Indulge in the majesty of Mother Nature
Unspoilt coastline overlooks the kind of turquoise blue that instantly invites serenity on Moreton Island, a still relatively relaxed national park paradise just a hop, skip and ferry from Brisbane.
From families to backpackers, there’s something to tickle everyone’s fancy on this island escape. By day there’s a plethora of activities to indulge in. The adventurous traveller will enjoy four wheel driving on nature’s highway, climbing sandstone formations at Cape Cliff, kayaking, snorkelling, hiking (Mt Tempest is the highest point on the island where verdant views await) and tobogganing down sand dunes.
Those looking for a little restoration will enjoy observing the rich variety of wildlife (birds, dolphins, whales, turtles and more), relaxing at Honeymoon Bay, soaking in the natural Champagne Pools, taking a refreshing dip in the Blue Lagoon and soaking up spectacular views (including some serious sunsets). The most visited attraction on the island is the Tangalooma Wrecks – the rusting bones of old ship hulls that take you back in time, delighting your inner explorer. By night, the sky inspires with a majestic starscape that leaves you feeling a little smaller, in the best possible way.
Moreton Island is the third largest sand island in the world, so there’s no shortage of space to pitch your tent on the beach, and camping will only set you back around $6 per person per night.
There’ll be plenty of time to kick back when you arrive, but be sure to plan ahead for the very best experience.
Before you leave:
-Plan your ferry trip on the MiCat from the Port of Brisbane (the trip is around 90 minutes)
-Book your campsite and organise a camping permit via the Queensland National Parks A camping tag with your booking number needs to be displayed at your campsite at all times.
-A 4WD is essential for travelling around the island. If you don’t have one, you can hire one from Brisbane, or there’s a licensed Transfer Service on the island.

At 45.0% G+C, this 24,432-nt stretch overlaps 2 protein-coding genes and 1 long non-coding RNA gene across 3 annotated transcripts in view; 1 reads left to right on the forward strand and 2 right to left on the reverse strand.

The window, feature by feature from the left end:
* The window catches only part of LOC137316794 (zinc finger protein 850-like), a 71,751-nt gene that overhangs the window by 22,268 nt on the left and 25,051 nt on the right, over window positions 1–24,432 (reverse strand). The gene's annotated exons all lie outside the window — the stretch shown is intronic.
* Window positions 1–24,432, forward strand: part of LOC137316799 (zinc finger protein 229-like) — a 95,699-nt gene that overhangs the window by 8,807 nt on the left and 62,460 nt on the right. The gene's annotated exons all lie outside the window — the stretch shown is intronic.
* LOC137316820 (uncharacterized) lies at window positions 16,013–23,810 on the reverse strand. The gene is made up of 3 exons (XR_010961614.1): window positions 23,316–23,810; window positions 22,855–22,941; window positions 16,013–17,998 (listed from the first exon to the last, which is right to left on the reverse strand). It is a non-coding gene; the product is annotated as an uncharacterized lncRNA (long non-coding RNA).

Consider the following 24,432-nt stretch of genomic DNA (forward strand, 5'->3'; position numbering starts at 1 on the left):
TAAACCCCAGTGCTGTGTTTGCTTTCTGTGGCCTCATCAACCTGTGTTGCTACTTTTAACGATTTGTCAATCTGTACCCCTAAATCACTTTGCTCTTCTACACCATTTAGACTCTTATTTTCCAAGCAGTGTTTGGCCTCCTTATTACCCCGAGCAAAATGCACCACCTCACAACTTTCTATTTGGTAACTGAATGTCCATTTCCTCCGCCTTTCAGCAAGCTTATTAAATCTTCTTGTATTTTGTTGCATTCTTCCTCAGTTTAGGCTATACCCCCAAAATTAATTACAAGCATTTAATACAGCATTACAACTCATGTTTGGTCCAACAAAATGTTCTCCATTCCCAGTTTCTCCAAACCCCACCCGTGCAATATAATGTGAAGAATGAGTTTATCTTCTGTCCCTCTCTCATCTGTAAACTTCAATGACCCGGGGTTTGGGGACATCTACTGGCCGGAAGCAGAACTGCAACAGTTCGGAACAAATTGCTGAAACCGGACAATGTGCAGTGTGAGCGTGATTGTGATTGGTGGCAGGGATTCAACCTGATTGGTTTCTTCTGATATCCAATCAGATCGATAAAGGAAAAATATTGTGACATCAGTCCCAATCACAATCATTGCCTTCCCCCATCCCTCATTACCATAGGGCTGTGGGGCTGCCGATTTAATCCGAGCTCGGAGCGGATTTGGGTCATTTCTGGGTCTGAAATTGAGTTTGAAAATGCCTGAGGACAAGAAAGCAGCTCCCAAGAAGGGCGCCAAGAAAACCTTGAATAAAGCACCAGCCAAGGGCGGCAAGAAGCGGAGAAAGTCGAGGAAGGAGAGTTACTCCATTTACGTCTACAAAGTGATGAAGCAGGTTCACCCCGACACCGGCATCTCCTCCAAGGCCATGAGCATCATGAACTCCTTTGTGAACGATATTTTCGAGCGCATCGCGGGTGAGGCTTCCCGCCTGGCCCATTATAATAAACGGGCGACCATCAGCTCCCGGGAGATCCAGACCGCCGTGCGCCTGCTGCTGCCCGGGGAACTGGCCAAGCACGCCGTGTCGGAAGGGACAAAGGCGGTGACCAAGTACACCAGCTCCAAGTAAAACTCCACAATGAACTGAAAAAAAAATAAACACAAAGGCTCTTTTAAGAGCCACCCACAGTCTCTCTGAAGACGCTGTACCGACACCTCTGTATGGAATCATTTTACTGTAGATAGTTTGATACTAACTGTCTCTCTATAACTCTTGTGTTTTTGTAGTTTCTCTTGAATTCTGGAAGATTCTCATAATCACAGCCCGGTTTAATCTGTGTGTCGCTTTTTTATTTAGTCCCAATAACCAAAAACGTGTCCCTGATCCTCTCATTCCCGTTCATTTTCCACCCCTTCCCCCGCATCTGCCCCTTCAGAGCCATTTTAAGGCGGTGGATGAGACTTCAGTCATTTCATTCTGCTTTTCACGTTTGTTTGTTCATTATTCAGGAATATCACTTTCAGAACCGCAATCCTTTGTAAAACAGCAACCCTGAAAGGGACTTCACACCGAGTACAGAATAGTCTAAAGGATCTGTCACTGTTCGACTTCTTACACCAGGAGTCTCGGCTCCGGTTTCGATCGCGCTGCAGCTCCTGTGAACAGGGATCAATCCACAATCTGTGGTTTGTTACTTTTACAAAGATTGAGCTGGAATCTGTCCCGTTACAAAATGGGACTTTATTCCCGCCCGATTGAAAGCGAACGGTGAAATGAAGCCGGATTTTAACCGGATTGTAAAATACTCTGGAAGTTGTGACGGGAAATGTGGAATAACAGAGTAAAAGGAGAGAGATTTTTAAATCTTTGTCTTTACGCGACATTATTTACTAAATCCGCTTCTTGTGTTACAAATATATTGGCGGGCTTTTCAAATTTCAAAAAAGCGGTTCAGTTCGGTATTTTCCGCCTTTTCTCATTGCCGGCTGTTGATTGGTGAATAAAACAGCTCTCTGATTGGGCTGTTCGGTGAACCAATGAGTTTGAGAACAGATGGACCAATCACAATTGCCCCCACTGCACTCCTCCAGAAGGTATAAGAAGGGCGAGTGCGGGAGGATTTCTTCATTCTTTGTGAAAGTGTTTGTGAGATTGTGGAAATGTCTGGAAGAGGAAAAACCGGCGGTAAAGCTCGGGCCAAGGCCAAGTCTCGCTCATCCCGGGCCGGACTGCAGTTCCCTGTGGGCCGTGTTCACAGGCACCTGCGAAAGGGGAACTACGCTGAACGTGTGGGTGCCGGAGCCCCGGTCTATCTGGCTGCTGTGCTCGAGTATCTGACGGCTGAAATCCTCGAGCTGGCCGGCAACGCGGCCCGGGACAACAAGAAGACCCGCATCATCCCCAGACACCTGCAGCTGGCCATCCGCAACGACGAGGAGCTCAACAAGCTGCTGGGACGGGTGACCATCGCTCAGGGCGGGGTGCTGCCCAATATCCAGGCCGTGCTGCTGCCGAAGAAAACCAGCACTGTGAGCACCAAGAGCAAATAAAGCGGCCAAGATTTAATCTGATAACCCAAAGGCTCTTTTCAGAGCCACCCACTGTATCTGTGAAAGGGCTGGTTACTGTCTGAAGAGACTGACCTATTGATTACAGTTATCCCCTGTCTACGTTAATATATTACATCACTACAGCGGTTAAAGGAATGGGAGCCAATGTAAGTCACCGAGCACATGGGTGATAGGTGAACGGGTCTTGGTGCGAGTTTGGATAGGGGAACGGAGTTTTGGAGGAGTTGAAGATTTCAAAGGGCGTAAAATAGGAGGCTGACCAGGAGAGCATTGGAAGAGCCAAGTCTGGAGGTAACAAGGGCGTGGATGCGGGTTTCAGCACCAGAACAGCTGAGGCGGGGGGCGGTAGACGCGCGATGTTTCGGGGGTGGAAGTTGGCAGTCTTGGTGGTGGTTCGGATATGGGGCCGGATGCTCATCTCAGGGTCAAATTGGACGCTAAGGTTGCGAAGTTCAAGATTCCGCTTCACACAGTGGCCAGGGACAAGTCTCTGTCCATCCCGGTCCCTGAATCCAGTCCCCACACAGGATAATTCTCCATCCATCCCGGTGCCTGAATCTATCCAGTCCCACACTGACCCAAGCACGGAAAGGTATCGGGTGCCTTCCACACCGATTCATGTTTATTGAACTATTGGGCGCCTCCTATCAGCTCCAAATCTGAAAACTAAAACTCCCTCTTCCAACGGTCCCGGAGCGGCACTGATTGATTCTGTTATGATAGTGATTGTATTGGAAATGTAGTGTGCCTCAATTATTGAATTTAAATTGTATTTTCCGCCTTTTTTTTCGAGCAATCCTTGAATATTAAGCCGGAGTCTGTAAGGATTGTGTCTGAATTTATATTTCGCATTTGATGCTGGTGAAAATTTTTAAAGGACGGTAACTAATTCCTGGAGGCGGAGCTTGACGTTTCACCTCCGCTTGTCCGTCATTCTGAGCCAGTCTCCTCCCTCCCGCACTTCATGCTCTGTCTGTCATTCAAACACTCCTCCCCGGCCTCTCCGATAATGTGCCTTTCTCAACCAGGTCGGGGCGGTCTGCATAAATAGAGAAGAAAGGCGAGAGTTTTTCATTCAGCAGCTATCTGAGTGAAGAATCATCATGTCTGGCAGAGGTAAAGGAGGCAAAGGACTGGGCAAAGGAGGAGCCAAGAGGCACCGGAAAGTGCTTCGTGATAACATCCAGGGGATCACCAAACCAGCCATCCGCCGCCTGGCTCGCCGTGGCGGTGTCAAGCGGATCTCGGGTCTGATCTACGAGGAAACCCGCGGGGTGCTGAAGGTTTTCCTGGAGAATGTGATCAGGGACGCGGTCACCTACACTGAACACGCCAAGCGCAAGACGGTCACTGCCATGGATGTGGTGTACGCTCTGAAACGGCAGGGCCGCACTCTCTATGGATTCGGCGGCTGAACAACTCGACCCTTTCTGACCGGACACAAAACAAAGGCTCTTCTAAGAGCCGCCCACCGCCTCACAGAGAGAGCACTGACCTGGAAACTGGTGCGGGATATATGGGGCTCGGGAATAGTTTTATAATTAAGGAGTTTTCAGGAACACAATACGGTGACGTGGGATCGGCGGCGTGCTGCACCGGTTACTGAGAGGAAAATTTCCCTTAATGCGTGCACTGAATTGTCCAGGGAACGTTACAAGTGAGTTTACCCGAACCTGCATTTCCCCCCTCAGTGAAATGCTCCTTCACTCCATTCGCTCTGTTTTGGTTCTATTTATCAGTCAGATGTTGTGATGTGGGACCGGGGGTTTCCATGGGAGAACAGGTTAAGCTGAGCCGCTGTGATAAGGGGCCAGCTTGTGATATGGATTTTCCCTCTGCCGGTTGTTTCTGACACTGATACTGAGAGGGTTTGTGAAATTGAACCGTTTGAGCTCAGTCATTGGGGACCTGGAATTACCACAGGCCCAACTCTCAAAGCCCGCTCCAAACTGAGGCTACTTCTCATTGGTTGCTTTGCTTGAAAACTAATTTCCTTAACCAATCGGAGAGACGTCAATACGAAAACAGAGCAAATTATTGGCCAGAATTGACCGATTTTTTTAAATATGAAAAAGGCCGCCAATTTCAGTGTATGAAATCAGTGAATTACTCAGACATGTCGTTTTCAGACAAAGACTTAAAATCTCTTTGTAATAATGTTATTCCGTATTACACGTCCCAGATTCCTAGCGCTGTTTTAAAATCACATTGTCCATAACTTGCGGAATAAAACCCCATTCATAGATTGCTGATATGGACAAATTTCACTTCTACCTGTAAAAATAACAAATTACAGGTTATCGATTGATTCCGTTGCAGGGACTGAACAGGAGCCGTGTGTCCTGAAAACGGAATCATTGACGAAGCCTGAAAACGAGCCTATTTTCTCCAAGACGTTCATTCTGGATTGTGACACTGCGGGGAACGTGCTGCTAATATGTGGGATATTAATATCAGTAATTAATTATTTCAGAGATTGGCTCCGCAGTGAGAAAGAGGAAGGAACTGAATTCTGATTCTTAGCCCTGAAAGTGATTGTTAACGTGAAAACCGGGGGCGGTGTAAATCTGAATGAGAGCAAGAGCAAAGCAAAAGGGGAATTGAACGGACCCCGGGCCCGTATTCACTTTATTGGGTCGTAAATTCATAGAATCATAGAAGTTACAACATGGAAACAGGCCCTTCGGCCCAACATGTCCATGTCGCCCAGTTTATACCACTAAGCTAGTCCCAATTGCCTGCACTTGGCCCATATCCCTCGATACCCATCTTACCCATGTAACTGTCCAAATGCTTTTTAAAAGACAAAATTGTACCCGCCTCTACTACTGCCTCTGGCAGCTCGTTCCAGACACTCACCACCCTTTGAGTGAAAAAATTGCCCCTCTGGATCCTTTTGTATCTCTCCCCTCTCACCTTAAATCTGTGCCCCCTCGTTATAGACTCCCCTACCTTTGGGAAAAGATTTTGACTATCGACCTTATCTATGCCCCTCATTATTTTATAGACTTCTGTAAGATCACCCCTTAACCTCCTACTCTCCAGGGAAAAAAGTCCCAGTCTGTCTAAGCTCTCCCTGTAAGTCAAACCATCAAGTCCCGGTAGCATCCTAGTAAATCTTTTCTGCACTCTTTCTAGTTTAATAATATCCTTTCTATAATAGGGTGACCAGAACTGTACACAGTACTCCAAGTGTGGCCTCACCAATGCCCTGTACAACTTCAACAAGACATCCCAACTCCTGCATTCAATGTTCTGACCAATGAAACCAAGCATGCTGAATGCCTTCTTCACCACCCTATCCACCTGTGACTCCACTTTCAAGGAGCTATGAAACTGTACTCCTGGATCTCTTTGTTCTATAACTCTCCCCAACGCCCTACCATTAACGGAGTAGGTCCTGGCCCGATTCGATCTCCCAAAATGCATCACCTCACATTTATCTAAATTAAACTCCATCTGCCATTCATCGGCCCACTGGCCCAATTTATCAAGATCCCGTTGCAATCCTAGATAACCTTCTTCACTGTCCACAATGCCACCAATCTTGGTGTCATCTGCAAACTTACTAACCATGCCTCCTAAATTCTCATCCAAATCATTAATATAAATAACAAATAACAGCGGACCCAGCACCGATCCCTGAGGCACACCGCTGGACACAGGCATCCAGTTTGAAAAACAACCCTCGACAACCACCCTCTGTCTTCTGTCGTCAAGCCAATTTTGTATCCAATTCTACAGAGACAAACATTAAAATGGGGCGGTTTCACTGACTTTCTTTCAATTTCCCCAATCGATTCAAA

Where to camp on Moreton Island
With a little pre-planning, you can easily settle into the perfect campsite to suit your needs. Before you decide, consider the following:
-First-time island campers will be most comfortable at Ben-Ewa.
-The western side of the island is best for camping with kids for the calm waters (campgrounds are The Wrecks, Ben-Ewa and Comboyuro Point).
-The south-west side provides tranquillity, but is more challenging to access.
-You can choose from dedicated campgrounds with all the necessary facilities, and more rustic, beach camping options (beach campers need to bring their own essentials including drinking water, rubbish bags etc.).
-Most campgrounds allow fires in existing sites, but you’ll need to bring your own firewood.
-There are five beach camping zones on the island (outlined below) – you cannot camp on beaches outside these zones.
-Long weekends and school holidays are popular. If you’re looking for some serenity during these times opt for beach camping over campground.
-Bring your own drinking water or plan to treat it if your campground has water available.
-Mobile phone coverage is pretty poor everywhere you go, but there are some campgrounds with wi-fi access.
-Seasonal closures mean that not all camp spaces will be available year round.
-It’s recommended that long-term campers staying in beach/bush sites bring a portable toilet.
The National Park Campgrounds with facilities
The Wrecks campground
Set next to a sheltered bay and surrounded by native trees and shrubs, The Wrecks is a walk-in camping area (vehicles can park on the beach nearby) with 21 sites available. It’s near the main barge point so is suitable for those without vehicles, and it’s not accessible for campers or trailers. Facilities include water, hybrid toilets, cold showers, rubbish bins and a wi-fi hotspot. Nearby attractions include the hike up Mt Tempest, checking out The Wrecks and snorkelling.